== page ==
International and Comparative Librarianship

S. R. Ranganathan, P. N. Kaula, R. N. Sharma, J. F. Harvey, D. J. Foskett, J. P. Danton, M. M. Jackson, etc.
This Blogosphere has a slant towards India [a.k.a Indica, Indo, South-Asian, Oriental, Bharat, Hindustan, Asian-Indian (not American Indian)].

Tuesday, July 24, 2007

What do you do when the internet is down?

Annecdote posted by Ivy Lee @ Asian Libraries:

An elderly man queried me why he couldn't access hotmail yesterday. I explained to him that it's a nationwide situation.
Old man: "Oh dear, then what should I do now that I can't access hotmail?"
Me: "How about going back to the days before internet was invented? Like maybe....use the snail mail?"

Dear old uncle has a good sense of humour too and we burst into laughter.

If an old uncle is so reliant on hotmail and has almost forgotten the art of mailing a letter using stamps, well, this just shows how the world has grown "connected" over the years.

It was a test on us librarians' skills to answer quick reference questions without the internet. For example, someone asked what is the national flower of Myanmar. We tried all the encyclopedias, almanacks and factbooks but were unable to find. This morning, I was happy to see my best friend Mr Google greet me on my PC. The first thing I did was look for the national flower. Within seconds, Mr Google tells me that Myanmar's national flower is "The Paduak (Pterocarpus Indicus) blossoms in tiny fragrant yellow-gold flowers" with a colour picture to match. Source:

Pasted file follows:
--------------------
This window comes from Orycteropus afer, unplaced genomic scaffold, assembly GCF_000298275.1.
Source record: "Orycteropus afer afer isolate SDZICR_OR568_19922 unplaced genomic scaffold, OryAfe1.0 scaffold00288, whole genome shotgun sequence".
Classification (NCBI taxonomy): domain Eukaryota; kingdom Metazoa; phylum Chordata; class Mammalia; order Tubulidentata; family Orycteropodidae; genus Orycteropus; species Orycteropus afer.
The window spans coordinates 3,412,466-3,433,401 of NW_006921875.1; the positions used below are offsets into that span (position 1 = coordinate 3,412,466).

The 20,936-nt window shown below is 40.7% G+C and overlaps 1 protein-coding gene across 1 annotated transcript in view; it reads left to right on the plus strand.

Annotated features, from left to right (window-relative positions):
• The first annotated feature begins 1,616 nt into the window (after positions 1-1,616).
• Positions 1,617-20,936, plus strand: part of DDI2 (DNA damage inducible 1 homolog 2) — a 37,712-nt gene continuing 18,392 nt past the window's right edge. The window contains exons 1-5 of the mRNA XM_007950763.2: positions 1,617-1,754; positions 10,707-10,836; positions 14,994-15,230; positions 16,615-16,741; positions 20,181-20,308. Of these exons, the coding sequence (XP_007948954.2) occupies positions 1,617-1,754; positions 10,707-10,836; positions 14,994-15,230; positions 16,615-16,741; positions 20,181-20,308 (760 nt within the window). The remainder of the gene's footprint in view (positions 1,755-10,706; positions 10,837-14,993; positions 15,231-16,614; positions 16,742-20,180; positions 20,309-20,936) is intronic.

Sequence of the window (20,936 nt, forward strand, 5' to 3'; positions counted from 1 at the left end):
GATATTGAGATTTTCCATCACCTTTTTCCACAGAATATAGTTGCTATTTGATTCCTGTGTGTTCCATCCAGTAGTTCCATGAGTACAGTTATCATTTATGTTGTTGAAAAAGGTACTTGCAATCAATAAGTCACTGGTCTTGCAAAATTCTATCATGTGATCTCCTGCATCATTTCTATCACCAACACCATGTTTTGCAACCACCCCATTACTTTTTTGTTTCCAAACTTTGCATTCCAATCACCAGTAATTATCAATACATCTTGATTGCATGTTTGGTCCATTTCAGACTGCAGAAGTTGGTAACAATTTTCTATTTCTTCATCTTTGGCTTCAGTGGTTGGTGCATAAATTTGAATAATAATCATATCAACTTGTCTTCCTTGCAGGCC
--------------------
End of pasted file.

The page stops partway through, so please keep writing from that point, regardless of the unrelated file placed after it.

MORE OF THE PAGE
God, I admire librarians in the old days before internet. I wonder if there is a documentary somewhere that shows us how librarians handle enquiries before the computer or the internet was invented, and how accurate were their responses compared to us today. It would be interesting to learn, methink.
See also
  • Go to the library - ways to survive life without the Internet
  • The Ubiquitous Reference Service & Return On Investment
  • Case Studies from India: Evidence-based Librarianship
  • Actual Telephone Conversations Heard in Actual Libraries #83 @ Tales from the "Liberry"

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